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IMG_7279:)))

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IMG_7317Just hangin'

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IMG_7347Chick pic

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IMG_7363So much love

IMG_7394Almond trees in bloom

IMG_7406Yes, that is snow. (!!!) There's a place where you can ski (not really sure if you call it a resort or not, but it's at least a village I think) close to the city.

IMG_7408I think the trees were one of the coolest elements of the view of the city.. Love it.

IMG_7415Random cute couple IMG_7419 IMG_7433Takin' a break

IMG_7446Mainer pic

IMG_7453So pretty

IMG_7463Orange trees are forever a subject of fascination for me.

IMG_7471I really love this picture.. The city in all its glory seen through windows of La Alhambra.

IMG_3353This is taken from El Albayzín, the cool/old part of the city I was talking about. SO BEE-YOU-TEE-FULL.

IMG_3354Gah.

IMG_3355One of the super cool houses. Man, I was really in love with this place.

IMG_3356If you don't love this, you're not human.

IMG_3364This is taken from a part of El Albayzín called El Mirador de San Nicolás (Outlook of Saint Nicholas) which is famous for it's incredible view of the city and La Alhambra. I promise you, pictures could not do it justice if you had the best camera in the world.

IMG_3373Enjoying some Granada sunshine

Alright so that's Granada. Pretty incredible. Unfortunately, my camera died the first day during our tour of La Alhambra so I didn't get to take as many pictures of El Albayzín as I would have liked, but that's ok. I think I've drowned you in enough pictures, anyway. 

Third thing. Yesterday, we got to trying making torrijas, which is a very typical Semana Santa (Holy Week) food. It's a lot like French toast (but don't tell a Spaniard that-- it's NOT French toast to them), but more complicated. Apparently French toast actually comes from torrijas, as well as a similar food in Portugal and South America (of which I cannot remember the name). Torrijas were originally made because Semana Santa is lent, during which Catholics do not eat meat. Because Spain is very historically Catholic, there were a lot of people cutting out meat that week and there are, consequently, are lots of dishes people made up specifically for this week. They're usually pretty heavy dishes to keep people full and satisfied during the week. People definitely needed sustenance at this time because Semana Santa, while definitely a really fun week, is also a lot of work for the people who march and area actually in the processions. They can walk for 12 hours a day with only short breaks, and aren't even supposed to eat while they're walking. So obviously, when they get home after that (and this is mostly historically speaking; I think less people practice meat-less Semana Santa nowadays) it makes sense that they would want a filling meal, albeit meat-less. I can definitely tell you, it's very filling. But so delicious.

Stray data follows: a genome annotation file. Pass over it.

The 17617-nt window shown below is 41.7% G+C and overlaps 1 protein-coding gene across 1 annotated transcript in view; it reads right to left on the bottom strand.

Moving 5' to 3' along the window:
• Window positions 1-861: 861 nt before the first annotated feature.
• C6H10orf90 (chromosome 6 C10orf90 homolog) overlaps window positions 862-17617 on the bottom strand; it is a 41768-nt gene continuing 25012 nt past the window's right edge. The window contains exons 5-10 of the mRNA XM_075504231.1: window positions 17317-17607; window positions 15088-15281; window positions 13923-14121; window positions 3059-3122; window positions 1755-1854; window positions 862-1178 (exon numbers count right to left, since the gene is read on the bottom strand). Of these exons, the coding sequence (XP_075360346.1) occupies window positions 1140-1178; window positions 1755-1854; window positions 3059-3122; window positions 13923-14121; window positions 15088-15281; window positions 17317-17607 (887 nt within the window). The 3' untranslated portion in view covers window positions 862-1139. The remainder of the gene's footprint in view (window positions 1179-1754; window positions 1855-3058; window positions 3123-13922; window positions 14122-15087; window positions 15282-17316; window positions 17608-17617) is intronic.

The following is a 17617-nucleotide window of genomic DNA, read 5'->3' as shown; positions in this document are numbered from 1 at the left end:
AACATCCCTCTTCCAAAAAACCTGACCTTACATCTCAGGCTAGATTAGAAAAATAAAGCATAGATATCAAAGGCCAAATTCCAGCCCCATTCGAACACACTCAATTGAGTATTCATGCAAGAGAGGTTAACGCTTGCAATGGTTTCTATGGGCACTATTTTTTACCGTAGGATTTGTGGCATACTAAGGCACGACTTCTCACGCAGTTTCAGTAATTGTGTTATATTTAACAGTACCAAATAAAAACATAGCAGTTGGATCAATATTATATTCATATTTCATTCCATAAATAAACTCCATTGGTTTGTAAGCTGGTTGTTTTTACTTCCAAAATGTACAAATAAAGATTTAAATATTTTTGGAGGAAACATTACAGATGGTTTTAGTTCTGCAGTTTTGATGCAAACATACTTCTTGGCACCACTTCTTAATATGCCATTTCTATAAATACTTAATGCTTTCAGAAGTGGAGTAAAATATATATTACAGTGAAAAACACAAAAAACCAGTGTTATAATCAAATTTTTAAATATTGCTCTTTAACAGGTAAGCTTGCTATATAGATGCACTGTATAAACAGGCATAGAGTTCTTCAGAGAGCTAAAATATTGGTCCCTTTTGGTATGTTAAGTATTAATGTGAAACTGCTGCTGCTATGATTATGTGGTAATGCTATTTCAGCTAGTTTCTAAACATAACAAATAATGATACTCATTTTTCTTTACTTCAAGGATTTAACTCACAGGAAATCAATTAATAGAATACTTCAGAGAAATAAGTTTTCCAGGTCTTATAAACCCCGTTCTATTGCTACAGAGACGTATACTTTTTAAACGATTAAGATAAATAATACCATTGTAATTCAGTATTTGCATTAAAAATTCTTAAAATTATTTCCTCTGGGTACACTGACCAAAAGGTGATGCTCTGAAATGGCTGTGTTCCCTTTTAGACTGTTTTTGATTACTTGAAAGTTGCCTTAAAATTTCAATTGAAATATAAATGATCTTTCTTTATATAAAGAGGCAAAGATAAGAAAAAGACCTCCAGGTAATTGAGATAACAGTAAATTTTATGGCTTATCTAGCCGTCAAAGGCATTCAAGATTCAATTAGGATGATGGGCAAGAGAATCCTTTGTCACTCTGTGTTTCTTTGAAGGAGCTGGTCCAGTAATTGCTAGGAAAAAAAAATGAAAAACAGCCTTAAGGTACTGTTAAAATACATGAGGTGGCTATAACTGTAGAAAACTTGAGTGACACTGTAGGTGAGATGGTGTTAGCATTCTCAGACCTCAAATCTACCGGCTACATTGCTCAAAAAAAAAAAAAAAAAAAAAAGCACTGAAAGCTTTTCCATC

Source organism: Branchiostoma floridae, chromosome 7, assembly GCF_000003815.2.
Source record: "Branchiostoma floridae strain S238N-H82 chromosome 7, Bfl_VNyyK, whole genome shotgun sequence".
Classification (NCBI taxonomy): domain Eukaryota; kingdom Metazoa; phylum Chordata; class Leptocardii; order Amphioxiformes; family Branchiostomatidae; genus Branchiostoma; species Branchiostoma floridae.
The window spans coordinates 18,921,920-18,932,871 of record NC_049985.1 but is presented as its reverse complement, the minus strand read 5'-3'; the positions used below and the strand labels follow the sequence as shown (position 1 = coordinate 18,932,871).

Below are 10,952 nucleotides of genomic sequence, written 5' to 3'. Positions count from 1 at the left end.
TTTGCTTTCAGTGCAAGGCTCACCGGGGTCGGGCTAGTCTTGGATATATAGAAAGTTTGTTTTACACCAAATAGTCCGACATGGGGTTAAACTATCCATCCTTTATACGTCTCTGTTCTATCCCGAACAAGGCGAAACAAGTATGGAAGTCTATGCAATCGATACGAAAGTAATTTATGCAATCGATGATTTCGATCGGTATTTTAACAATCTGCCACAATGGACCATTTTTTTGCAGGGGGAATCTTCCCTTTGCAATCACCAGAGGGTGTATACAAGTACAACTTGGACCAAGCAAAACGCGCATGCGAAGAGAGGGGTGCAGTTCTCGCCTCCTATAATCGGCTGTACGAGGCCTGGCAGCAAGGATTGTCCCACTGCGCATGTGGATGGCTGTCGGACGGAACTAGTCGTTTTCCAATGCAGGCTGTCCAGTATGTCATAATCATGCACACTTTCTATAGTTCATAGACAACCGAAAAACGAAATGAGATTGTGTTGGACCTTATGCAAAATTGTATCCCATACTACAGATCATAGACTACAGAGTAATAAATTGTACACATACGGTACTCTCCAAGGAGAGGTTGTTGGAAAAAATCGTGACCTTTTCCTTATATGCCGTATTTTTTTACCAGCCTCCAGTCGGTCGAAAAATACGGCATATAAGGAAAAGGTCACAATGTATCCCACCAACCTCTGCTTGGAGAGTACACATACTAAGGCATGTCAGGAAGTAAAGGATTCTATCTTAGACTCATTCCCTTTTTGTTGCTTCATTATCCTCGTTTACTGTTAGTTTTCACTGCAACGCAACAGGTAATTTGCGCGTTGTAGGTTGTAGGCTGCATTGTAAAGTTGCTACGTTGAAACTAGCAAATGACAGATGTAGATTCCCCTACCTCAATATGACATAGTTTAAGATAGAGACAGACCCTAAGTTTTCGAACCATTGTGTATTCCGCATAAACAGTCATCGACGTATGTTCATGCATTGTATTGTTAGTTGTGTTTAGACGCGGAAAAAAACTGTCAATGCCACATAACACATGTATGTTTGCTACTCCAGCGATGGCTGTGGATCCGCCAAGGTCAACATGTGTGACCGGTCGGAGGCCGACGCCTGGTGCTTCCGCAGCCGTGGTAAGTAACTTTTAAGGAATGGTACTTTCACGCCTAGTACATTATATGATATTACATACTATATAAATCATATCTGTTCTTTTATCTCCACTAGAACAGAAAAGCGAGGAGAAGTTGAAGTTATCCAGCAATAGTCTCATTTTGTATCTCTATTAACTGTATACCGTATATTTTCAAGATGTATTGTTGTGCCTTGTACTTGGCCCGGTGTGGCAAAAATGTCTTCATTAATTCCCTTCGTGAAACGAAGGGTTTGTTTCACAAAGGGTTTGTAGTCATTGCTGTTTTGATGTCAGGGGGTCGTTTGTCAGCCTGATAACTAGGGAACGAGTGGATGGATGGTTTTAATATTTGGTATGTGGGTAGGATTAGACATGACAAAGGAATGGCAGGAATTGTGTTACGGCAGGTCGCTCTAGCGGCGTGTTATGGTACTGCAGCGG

IMG_3395So the bread is first dipped in a milk and cinnamon (I think?) combination, then they went onto this plate, then into the egg plate (you're thinking this is French toast, I know), but then (PLOT TWIST) the bread is deep-fried. Or just regular fried. If we're being honest, I'm not really sure what the difference is. But basically it's put in a pan of sunflower seed oil and fried until it's golden brown.

IMG_3387The pieces are then brought over to the SYRUP station (wow yes I know). They're put in this casserole dish and have the syrup-y stuff poured of them. The syrup isn't really syrup-- it's a homemade thing made of honey, vanilla, cinnamon, and some other stuff that I forget (oops).

IMG_3394The syrup station. Scary.

IMG_3406My, oh my.

IMG_3412Happy campers.

Ok, fourth and final, a couple things to add to lists.

Things that are different:

- Ok, so I can't say I've confirmed this in Spanish law or anything, but my teacher's house got robbed a couple of days ago (so sad) and the laws that she explained to us having to do with robberies are UNBELIEVABLE. Again, don't quote me, but basically what she explained to us is that there is very, very little right to self defense. If someone's robbing your house or your bag, or whatever, and you hit them or hurt them in any way, they can sue you. And what's more crazy is that they'll actually WIN the case!! Apparently there was a case a couple of years ago with a guy who was trying to rob this girl and got beat up by her dad. He sued the dad, and the dad had to PAY 600 EUROS. For defending his daughter!!!! Ahh if these things are true my head is exploding. The thief has more right than you do!! Wow. No wonder they think we're crazy for having guns in our houses-- self defense is basically a moot point here. I think this changes if the person is actually trying to hurt you, but if he's just minding his own business while robbing you (ha ha), he's perfectly within his rights to go un-hit. What is life.

- It's been 75-80 and sunny by 1:00 every day this week. "But it's March!", you say? I know. I'm in shock, as well. Come May, I will be MELTING.

Things that are the same:

- Although it's already summery weather (by Maine standards) during the day, there's a variation in temperature from the morning to afternoon that is quite reminiscent of Maine freak weather. I usually wake up and it'll be 45-50, then I walk home and it's 75-80. It makes dressing a little difficult. But it's ok. I struggle through, somehow.

Things I miss:

- Starting to miss those open-faced sandwiches again :((

Alright. That is all. Xo everyone, until next time.

Gap Bloggers